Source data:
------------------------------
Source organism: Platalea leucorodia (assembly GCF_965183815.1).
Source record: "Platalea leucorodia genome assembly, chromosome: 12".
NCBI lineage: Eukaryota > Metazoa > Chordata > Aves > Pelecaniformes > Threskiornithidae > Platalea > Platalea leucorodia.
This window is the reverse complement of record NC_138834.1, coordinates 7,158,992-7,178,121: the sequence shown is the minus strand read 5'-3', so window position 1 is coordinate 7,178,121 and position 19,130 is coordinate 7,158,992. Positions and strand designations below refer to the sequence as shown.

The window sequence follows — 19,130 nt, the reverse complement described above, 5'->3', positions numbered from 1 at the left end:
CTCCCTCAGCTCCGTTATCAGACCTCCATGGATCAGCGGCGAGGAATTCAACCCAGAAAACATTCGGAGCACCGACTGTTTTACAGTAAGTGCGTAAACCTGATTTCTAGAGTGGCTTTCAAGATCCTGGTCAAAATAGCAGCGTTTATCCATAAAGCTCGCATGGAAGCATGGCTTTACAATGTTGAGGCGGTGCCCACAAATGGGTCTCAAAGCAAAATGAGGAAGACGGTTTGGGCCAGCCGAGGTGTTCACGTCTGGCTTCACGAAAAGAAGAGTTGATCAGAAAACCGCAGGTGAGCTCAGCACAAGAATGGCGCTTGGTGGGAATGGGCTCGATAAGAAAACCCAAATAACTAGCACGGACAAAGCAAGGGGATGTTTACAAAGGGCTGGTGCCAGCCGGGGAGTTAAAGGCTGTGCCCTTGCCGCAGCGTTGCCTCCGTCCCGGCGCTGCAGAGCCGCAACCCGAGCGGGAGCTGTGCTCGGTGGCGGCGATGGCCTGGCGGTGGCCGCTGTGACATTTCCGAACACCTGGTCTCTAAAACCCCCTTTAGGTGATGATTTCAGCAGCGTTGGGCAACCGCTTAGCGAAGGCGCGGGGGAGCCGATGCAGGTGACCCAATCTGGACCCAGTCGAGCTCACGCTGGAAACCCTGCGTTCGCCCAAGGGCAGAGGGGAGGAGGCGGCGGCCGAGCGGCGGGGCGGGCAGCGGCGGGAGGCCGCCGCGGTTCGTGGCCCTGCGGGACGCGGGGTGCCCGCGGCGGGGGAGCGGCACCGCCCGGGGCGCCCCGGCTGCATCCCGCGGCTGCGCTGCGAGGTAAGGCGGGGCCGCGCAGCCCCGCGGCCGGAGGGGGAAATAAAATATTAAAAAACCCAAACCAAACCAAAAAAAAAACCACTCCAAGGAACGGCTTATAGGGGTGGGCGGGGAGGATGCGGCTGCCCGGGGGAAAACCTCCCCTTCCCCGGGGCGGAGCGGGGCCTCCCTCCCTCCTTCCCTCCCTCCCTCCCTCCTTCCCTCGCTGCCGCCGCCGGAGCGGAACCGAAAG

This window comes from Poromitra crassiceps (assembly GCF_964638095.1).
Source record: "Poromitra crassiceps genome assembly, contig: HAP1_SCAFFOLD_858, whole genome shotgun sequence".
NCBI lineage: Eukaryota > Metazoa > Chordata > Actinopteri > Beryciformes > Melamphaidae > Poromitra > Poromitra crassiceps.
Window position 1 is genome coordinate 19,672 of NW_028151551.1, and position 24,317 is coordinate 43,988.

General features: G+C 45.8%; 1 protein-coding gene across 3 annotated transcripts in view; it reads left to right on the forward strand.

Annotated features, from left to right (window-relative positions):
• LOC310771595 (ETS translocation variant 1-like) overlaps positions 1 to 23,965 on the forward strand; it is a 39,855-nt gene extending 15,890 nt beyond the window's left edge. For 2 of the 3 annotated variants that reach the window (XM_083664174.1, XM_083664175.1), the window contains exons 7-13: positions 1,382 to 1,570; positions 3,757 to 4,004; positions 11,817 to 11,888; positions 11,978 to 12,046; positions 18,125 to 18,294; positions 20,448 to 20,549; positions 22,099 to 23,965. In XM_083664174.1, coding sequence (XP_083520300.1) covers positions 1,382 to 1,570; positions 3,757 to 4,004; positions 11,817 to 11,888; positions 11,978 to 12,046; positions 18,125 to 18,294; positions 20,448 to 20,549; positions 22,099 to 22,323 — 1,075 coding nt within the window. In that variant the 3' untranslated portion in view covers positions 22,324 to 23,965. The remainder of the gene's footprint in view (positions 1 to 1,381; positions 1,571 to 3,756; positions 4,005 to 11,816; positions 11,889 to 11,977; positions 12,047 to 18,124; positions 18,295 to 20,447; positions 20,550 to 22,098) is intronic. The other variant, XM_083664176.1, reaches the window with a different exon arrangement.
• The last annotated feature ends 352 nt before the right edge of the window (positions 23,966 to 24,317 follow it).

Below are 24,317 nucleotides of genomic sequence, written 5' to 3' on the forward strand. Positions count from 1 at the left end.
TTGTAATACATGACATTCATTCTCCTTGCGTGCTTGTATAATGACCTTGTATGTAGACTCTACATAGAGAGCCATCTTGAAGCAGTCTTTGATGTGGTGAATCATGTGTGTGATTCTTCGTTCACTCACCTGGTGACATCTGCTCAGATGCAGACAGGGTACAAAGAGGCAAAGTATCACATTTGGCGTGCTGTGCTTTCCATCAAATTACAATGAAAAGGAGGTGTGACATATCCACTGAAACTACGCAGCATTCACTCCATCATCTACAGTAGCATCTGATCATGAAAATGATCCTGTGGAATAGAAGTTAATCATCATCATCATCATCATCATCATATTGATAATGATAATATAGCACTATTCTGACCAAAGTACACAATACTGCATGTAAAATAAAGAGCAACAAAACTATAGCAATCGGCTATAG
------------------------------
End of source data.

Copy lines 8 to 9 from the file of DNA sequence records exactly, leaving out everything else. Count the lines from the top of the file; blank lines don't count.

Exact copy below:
Source record: "Poromitra crassiceps genome assembly, contig: HAP1_SCAFFOLD_858, whole genome shotgun sequence".
NCBI lineage: Eukaryota > Metazoa > Chordata > Actinopteri > Beryciformes > Melamphaidae > Poromitra > Poromitra crassiceps.